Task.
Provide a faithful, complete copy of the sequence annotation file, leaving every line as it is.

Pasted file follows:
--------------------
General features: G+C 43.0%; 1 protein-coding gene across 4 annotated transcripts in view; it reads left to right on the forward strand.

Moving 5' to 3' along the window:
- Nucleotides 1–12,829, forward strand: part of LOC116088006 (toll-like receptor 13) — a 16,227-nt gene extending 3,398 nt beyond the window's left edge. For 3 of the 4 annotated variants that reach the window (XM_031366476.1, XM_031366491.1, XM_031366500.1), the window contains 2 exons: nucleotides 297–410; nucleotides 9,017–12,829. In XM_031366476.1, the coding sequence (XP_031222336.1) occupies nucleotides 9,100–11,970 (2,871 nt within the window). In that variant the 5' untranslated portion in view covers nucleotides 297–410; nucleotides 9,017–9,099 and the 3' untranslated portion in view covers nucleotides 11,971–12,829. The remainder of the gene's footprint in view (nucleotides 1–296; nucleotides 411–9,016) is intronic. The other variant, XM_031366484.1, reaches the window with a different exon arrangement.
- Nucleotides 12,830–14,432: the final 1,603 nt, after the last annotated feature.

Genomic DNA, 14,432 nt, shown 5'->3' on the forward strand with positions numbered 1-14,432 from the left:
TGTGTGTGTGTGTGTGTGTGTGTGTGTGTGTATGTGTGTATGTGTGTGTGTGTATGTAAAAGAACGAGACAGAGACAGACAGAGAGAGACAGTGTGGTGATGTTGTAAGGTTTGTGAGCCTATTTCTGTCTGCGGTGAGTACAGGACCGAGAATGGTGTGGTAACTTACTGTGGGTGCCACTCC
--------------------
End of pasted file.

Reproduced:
General features: G+C 43.0%; 1 protein-coding gene across 4 annotated transcripts in view; it reads left to right on the forward strand.

Moving 5' to 3' along the window:
- Nucleotides 1–12,829, forward strand: part of LOC116088006 (toll-like receptor 13) — a 16,227-nt gene extending 3,398 nt beyond the window's left edge. For 3 of the 4 annotated variants that reach the window (XM_031366476.1, XM_031366491.1, XM_031366500.1), the window contains 2 exons: nucleotides 297–410; nucleotides 9,017–12,829. In XM_031366476.1, the coding sequence (XP_031222336.1) occupies nucleotides 9,100–11,970 (2,871 nt within the window). In that variant the 5' untranslated portion in view covers nucleotides 297–410; nucleotides 9,017–9,099 and the 3' untranslated portion in view covers nucleotides 11,971–12,829. The remainder of the gene's footprint in view (nucleotides 1–296; nucleotides 411–9,016) is intronic. The other variant, XM_031366484.1, reaches the window with a different exon arrangement.
- Nucleotides 12,830–14,432: the final 1,603 nt, after the last annotated feature.

Genomic DNA, 14,432 nt, shown 5'->3' on the forward strand with positions numbered 1-14,432 from the left:
TGTGTGTGTGTGTGTGTGTGTGTGTGTGTGTATGTGTGTATGTGTGTGTGTGTATGTAAAAGAACGAGACAGAGACAGACAGAGAGAGACAGTGTGGTGATGTTGTAAGGTTTGTGAGCCTATTTCTGTCTGCGGTGAGTACAGGACCGAGAATGGTGTGGTAACTTACTGTGGGTGCCACTCC